The Confederates, meanwhile, knew about the divisions and were doing everything they could to convince common Northerners that the war wasn’t worth the costs. Gen. Robert E. Lee invaded Maryland, privateers attacked Union shipping on the high seas, and commanders elsewhere redoubled their efforts to bleed the Union for every yard lost.
Amidst all of this, two capable Confederate generals in Louisiana were constantly arguing with one another. Gen. Edmund Kirby Smith was the commander of Confederate troops in the Trans-Mississippi in 1863 and 1864, and one of his subordinates was Maj. Gen. Richard Taylor, son of former U.S. President Zachary Taylor and brother-in-law of Confederate President Jefferson Davis.
Both were described as having skill at tactics and strategy, but Smith was a cautious West Point graduate while Taylor was Yale-educated man with hot blood, constantly angling to take the fight to the Union.
In 1864, the Union was still trying to cement their control over the waterways in the south, completing their Anaconda Plan to choke off the South from external or internal resupply. To that end, massive numbers of troops were sent up the Red River that forms the border between Louisiana and Arkansas.
Smith wanted to slow the Union advance with defensive engagements punctuated by the occasional counterattack, while Taylor was itching to push his way back to the Gulf of Mexico and eventually re-take New Orleans.
The Battle of Irish Bend Louisiana
(William Hall, Harper’s Weekly)
So, when Taylor saw Union Forces overextend themselves while moving up the Red River, he sent his forces to smash into their weak points, winning victories at the Battles of Mansfield and then Pleasant Hill. Union commanders, worried that they would soon find themselves separated from one another and encircled, fought their way south and finally holed up in Alexandria, Louisiana.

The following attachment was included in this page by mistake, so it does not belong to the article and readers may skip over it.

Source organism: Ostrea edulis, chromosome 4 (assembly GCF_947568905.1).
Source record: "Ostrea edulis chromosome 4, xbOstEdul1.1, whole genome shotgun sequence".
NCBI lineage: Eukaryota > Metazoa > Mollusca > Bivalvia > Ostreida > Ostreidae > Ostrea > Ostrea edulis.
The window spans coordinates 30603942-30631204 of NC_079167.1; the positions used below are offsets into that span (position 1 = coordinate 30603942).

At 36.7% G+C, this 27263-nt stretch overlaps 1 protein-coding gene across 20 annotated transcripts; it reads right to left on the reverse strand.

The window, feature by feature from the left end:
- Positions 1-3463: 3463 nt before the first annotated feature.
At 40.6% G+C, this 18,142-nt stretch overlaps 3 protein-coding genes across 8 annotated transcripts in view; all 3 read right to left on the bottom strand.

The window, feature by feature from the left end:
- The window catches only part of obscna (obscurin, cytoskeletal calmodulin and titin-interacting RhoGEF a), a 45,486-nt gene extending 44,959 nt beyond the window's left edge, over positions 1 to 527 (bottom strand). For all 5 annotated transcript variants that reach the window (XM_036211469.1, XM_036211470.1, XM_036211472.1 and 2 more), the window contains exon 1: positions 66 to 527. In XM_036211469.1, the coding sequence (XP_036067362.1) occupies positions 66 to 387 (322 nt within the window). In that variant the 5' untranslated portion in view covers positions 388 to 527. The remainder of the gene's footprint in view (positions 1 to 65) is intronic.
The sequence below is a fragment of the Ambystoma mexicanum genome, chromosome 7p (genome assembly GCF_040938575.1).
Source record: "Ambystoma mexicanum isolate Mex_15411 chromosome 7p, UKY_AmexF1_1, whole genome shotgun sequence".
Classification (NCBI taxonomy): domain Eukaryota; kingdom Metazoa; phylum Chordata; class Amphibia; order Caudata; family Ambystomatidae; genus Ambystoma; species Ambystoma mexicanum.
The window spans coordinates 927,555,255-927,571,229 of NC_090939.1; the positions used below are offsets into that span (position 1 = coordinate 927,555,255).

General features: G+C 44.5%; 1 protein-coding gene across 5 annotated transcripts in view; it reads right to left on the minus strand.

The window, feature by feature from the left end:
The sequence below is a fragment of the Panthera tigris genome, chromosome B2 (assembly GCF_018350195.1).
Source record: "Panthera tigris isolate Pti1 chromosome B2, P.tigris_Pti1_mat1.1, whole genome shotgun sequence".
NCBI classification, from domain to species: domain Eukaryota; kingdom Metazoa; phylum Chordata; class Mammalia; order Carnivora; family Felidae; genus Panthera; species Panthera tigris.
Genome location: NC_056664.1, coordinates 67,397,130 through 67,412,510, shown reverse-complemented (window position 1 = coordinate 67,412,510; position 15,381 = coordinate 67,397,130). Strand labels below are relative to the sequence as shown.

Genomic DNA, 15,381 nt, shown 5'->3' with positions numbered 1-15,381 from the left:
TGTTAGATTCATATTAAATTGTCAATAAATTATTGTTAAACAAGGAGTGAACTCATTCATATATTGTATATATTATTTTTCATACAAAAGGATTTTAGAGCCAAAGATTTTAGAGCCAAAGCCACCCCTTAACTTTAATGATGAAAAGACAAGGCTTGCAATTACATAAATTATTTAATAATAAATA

This was what Taylor had been waiting for. His enemy was in a weak position, outnumbered, and with no place to run. But Taylor didn’t quite have the forces necessary to finish the fight — all he needed was a little help from Smith.
Instead, Smith took the bulk of Taylor’s forces and re-deployed them to Arkansas where they helped harry an enemy that was already in retreat. The Union forces at Alexandria saw the sudden gap in the lines and broke out, making their way back east. 30,000 Union troops were now free to continue fighting.
Follow that to the actual assault on Atlanta and following siege. While Union forces were able to get to Atlanta with relative ease — the last serious Confederate attempt to prevent a siege took place on July 22 and only 35,000 of the 100,000 Union troops actually engaged in the battle — the siege itself was a close-fought thing.
The siege ran from late-July to late-September, barely wrapping up in time for Northern newspaper reports to buoy Union morale and support for the war, leading to Lincoln’s strong re-election numbers. But Sherman relied on his numerical strength to win the fight. He used two of his armies to pin down Confederate troops or to draw their attention while his third army sneaked by to attack their rear or snip away supply lines.
With only two armies (or with three undersized armies), none of that would’ve worked. Instead, Sherman would have had to maintain a conventional siege against repeated and determined counterattacks, likely delaying the fall of Atlanta or even preventing it. The removal of 30,000 troops really might have tipped the scales against him and, therefore, against Lincoln.
Luckily, Sherman never had to face that possibility. Instead, he had plenty of troops to capture Atlanta, was able to split his forces after, marching east to the sea with the bulk of his men while the rest cut west across the South —all because two Confederate generals in Louisiana couldn’t work together.
As for them, Taylor was eventually recognized by the Confederate Congress for what successes he had achieved receiving promotion while Smith remained in the Trans-Mississippi, angry, until the end of the war.
There is a multitude of military uniforms across the five branches and they all serve a purpose. Uniforms are (intended) to be functional and cater to the specific career fields that exist in each military branch. However, when it comes to appearance — especially dress uniforms — there are some that outshine others.
Let’s take a look at whose uniform wins the race, appearance wise.
5. Air Force
Sorry, my dear Air Force, but you have the worst uniform out of all services. Granted, the Air Force is the youngest of all branches, so there might still be some room for growth, but why does everyone wearing their dress blues look like a flight attendant? Please, just give the uniform some variety already.
There’s nothing special about Air Force dress blues or the horrendous gray, green, tiger-striped ABUs that are worn on a daily basis. Also, anytime a cardigan is an acceptable, issued uniform item, you might as well openly welcome the heckling when you raise your hand to enlist. Hopefully, things get better with age.